As per a recent report in the Express, the government is reported to be mulling over its decision to dilute norms for drug testing and regulation. The move is to ease the strict norms posed by the government for drug testing and registering.
The ministry has observed that the stricter norms implement earlier in 2013 has strongly led the many pharma firms and contract research or groups to move their clinical trial programmes elsewhere.
This fact is also supported by the data which clearly indicates that clinical trial applications fell from 480 (with 253 approved) in 2012 to 207 (with 73 approved) in 2013.
However, the Express also reports that such a move is likely to encourage unethical practices by pharma companies, during the clinical trials.
Supporting this fact statistically is the government data itself which shows more than 2,600 patients participating in clinical trials in India reported to have died between 2005 and 2012, and nearly 12,000 suffered serious adverse effects. Out of these, 80 deaths and more than 500 adverse effects have been a clear offshoot of clinical trials.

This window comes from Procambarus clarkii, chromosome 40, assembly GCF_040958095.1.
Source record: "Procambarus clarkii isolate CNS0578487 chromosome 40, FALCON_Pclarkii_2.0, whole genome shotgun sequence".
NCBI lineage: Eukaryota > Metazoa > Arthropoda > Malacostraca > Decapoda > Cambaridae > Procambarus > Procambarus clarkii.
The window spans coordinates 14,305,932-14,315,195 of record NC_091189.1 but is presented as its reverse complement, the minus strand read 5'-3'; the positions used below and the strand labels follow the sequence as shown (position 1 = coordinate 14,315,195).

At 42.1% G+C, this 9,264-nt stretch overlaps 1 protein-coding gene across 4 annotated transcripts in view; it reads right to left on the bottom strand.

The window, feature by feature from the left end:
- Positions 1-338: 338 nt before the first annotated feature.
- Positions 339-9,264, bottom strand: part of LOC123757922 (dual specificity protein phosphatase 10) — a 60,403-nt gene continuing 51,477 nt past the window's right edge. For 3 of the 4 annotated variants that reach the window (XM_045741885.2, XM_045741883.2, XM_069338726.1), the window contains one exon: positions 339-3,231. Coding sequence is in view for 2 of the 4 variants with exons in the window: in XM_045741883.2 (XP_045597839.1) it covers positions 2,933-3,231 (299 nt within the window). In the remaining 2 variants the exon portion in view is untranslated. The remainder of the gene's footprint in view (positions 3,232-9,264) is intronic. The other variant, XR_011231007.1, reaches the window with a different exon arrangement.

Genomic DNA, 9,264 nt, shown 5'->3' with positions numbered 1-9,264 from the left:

As reported exactly by the Express, Swaminathan, who is also Director-General of the Indian Council for Medical Research (ICMR), said strict norms being followed for clinical trials during drug testing was resulting in less research in medicine, and no new drugs were being registered. She said under the new rules, fresh clinical trials related to drug policies, strategies to administer drugs for particular diseases and combination of drug therapies will be cleared by local ethics committees and wouldn’t need to go through the Drug Controller General of India (DCGI), which is responsible for approving new drugs, clinical trials and medical devices, as well as monitoring the quality of pharmaceutical products.
The stricter norms were implemented in action in 2009 after a study funded by the Bill and Melinda Gates Foundation to test the human papillomavirus (HPV) vaccine, which causes cervical cancer came into highlight. This trial allegedly resulted in the death of seven participants involving 24,777 adolescent girls. It was halted by ICMR in April 2010, and a memorandum from 68 human rights and women’s groups to the Union Minister of Health and Family Welfare opposing the trial as “unethical”.
As a result of this unprecedented development, the Supreme Court later put on hold trials of all new drugs in 2013. After much conviction by the health ministry, the apex court allowed clinical trials in India, but imposed a three-tier screening process for all trials. After which new rules and amended existing legislation were implemented by the health ministry. to tighten the regulatory control of clinical trials.